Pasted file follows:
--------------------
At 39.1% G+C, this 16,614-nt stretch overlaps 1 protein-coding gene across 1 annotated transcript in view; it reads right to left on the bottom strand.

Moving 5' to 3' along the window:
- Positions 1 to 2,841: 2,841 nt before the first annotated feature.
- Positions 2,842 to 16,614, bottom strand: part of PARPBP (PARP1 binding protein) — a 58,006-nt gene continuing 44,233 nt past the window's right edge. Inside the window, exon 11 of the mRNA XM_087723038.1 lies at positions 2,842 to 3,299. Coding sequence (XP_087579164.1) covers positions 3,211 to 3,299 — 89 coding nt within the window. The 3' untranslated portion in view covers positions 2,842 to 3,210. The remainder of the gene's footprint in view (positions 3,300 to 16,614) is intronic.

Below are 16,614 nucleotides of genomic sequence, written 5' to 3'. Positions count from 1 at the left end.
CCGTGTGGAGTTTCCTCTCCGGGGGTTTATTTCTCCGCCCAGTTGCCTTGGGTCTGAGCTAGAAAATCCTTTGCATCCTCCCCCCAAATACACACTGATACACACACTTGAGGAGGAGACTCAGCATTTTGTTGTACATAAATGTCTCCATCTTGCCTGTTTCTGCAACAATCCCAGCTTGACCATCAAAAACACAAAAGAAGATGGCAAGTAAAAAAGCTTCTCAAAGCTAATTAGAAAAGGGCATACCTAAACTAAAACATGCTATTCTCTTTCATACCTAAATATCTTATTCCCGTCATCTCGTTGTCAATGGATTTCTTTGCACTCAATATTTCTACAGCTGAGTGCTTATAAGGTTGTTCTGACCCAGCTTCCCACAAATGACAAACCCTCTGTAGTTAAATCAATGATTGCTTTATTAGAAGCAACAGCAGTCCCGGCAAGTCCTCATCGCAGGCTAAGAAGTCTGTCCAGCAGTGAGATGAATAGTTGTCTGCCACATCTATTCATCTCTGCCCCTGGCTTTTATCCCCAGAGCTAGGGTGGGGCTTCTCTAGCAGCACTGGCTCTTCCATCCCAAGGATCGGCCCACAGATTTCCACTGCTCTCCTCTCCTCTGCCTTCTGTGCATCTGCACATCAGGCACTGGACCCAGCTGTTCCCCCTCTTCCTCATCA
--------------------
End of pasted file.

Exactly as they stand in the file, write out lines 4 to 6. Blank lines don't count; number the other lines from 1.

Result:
- Positions 2,842 to 16,614, bottom strand: part of PARPBP (PARP1 binding protein) — a 58,006-nt gene continuing 44,233 nt past the window's right edge. Inside the window, exon 11 of the mRNA XM_087723038.1 lies at positions 2,842 to 3,299. Coding sequence (XP_087579164.1) covers positions 3,211 to 3,299 — 89 coding nt within the window. The 3' untranslated portion in view covers positions 2,842 to 3,210. The remainder of the gene's footprint in view (positions 3,300 to 16,614) is intronic.

Below are 16,614 nucleotides of genomic sequence, written 5' to 3'. Positions count from 1 at the left end.
CCGTGTGGAGTTTCCTCTCCGGGGGTTTATTTCTCCGCCCAGTTGCCTTGGGTCTGAGCTAGAAAATCCTTTGCATCCTCCCCCCAAATACACACTGATACACACACTTGAGGAGGAGACTCAGCATTTTGTTGTACATAAATGTCTCCATCTTGCCTGTTTCTGCAACAATCCCAGCTTGACCATCAAAAACACAAAAGAAGATGGCAAGTAAAAAAGCTTCTCAAAGCTAATTAGAAAAGGGCATACCTAAACTAAAACATGCTATTCTCTTTCATACCTAAATATCTTATTCCCGTCATCTCGTTGTCAATGGATTTCTTTGCACTCAATATTTCTACAGCTGAGTGCTTATAAGGTTGTTCTGACCCAGCTTCCCACAAATGACAAACCCTCTGTAGTTAAATCAATGATTGCTTTATTAGAAGCAACAGCAGTCCCGGCAAGTCCTCATCGCAGGCTAAGAAGTCTGTCCAGCAGTGAGATGAATAGTTGTCTGCCACATCTATTCATCTCTGCCCCTGGCTTTTATCCCCAGAGCTAGGGTGGGGCTTCTCTAGCAGCACTGGCTCTTCCATCCCAAGGATCGGCCCACAGATTTCCACTGCTCTCCTCTCCTCTGCCTTCTGTGCATCTGCACATCAGGCACTGGACCCAGCTGTTCCCCCTCTTCCTCATCA